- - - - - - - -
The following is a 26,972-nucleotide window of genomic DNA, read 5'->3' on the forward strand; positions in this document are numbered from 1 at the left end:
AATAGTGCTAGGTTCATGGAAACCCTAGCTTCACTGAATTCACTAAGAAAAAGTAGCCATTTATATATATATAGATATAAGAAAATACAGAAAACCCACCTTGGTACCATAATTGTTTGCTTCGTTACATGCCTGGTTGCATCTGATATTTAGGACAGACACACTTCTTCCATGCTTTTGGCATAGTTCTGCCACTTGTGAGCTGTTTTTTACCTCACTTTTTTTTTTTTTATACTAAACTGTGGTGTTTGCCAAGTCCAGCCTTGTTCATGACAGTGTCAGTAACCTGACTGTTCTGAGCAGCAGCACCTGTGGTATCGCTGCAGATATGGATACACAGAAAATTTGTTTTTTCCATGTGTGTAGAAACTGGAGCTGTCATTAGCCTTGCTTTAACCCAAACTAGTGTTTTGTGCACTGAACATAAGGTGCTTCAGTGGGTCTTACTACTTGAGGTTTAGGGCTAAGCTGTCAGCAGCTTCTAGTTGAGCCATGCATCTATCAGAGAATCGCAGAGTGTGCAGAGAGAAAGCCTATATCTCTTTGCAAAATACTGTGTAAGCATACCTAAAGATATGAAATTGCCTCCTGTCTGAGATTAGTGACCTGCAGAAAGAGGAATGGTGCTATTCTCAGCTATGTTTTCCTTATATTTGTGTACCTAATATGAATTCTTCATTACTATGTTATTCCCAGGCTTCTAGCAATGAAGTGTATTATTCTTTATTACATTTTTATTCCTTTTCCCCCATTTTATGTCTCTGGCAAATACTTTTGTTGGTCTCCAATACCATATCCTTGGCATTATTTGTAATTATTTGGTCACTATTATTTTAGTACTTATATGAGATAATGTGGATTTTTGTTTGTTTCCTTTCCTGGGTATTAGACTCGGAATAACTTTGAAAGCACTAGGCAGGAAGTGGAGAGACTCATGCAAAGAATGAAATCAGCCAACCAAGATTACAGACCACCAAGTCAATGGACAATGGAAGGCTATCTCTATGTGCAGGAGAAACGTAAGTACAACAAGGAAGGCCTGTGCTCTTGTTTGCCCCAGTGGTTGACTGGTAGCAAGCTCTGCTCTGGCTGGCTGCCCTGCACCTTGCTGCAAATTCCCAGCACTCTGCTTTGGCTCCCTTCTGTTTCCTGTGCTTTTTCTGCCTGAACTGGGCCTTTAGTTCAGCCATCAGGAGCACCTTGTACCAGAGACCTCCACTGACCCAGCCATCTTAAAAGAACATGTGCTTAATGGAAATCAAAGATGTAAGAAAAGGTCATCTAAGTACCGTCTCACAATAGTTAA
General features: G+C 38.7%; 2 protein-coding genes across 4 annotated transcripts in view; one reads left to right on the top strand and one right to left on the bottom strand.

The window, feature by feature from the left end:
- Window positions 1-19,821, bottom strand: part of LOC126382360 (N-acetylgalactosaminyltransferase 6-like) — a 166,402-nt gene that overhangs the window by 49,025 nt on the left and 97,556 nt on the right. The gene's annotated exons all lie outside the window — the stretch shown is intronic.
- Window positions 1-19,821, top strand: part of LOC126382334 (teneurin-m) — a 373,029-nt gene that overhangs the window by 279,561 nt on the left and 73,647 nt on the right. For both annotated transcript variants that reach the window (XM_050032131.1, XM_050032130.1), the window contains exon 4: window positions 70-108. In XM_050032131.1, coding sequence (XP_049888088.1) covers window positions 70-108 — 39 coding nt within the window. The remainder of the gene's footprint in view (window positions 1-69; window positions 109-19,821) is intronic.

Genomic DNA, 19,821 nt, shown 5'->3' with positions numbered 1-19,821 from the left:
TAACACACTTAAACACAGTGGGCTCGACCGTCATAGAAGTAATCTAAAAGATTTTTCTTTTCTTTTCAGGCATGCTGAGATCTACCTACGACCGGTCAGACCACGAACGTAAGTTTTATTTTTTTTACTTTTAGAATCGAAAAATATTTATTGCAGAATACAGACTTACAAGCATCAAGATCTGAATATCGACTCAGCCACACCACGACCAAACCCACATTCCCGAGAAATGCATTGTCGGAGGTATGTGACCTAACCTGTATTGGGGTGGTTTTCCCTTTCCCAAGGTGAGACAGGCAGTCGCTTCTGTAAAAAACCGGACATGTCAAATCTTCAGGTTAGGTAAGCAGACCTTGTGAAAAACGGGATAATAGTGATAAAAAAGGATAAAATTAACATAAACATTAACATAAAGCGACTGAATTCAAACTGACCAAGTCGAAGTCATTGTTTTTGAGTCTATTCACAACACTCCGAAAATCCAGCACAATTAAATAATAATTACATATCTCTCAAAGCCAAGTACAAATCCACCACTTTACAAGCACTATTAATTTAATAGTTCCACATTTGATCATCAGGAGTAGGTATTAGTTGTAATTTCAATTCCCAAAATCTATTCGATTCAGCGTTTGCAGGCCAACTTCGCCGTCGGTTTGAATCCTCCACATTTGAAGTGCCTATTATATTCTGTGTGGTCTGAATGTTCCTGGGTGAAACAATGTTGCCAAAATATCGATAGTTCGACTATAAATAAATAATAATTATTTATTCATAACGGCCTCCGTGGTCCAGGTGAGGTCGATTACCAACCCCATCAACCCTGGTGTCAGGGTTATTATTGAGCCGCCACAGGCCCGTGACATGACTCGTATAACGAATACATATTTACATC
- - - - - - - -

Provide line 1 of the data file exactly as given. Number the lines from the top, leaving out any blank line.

The following is a 26,972-nucleotide window of genomic DNA, read 5'->3' on the forward strand; positions in this document are numbered from 1 at the left end: